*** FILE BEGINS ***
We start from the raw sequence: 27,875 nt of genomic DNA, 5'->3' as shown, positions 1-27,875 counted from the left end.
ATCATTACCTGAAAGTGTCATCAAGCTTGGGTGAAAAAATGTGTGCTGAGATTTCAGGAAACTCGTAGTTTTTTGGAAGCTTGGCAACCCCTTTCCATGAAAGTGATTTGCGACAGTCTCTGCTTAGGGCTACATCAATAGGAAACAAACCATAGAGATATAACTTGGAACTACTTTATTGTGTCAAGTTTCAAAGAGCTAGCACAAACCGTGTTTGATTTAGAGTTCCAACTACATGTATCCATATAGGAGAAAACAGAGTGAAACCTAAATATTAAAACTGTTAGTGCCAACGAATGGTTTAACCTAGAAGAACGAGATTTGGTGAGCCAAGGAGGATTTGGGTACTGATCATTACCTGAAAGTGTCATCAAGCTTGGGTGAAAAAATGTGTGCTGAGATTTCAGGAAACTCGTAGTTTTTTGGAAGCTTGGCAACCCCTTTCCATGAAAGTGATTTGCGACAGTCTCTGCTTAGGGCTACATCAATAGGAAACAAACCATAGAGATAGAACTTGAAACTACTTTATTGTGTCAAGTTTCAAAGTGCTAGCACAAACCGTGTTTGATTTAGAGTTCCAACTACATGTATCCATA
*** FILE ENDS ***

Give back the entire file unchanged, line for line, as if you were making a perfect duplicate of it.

We start from the raw sequence: 27,875 nt of genomic DNA, 5'->3' as shown, positions 1-27,875 counted from the left end.
ATCATTACCTGAAAGTGTCATCAAGCTTGGGTGAAAAAATGTGTGCTGAGATTTCAGGAAACTCGTAGTTTTTTGGAAGCTTGGCAACCCCTTTCCATGAAAGTGATTTGCGACAGTCTCTGCTTAGGGCTACATCAATAGGAAACAAACCATAGAGATATAACTTGGAACTACTTTATTGTGTCAAGTTTCAAAGAGCTAGCACAAACCGTGTTTGATTTAGAGTTCCAACTACATGTATCCATATAGGAGAAAACAGAGTGAAACCTAAATATTAAAACTGTTAGTGCCAACGAATGGTTTAACCTAGAAGAACGAGATTTGGTGAGCCAAGGAGGATTTGGGTACTGATCATTACCTGAAAGTGTCATCAAGCTTGGGTGAAAAAATGTGTGCTGAGATTTCAGGAAACTCGTAGTTTTTTGGAAGCTTGGCAACCCCTTTCCATGAAAGTGATTTGCGACAGTCTCTGCTTAGGGCTACATCAATAGGAAACAAACCATAGAGATAGAACTTGAAACTACTTTATTGTGTCAAGTTTCAAAGTGCTAGCACAAACCGTGTTTGATTTAGAGTTCCAACTACATGTATCCATA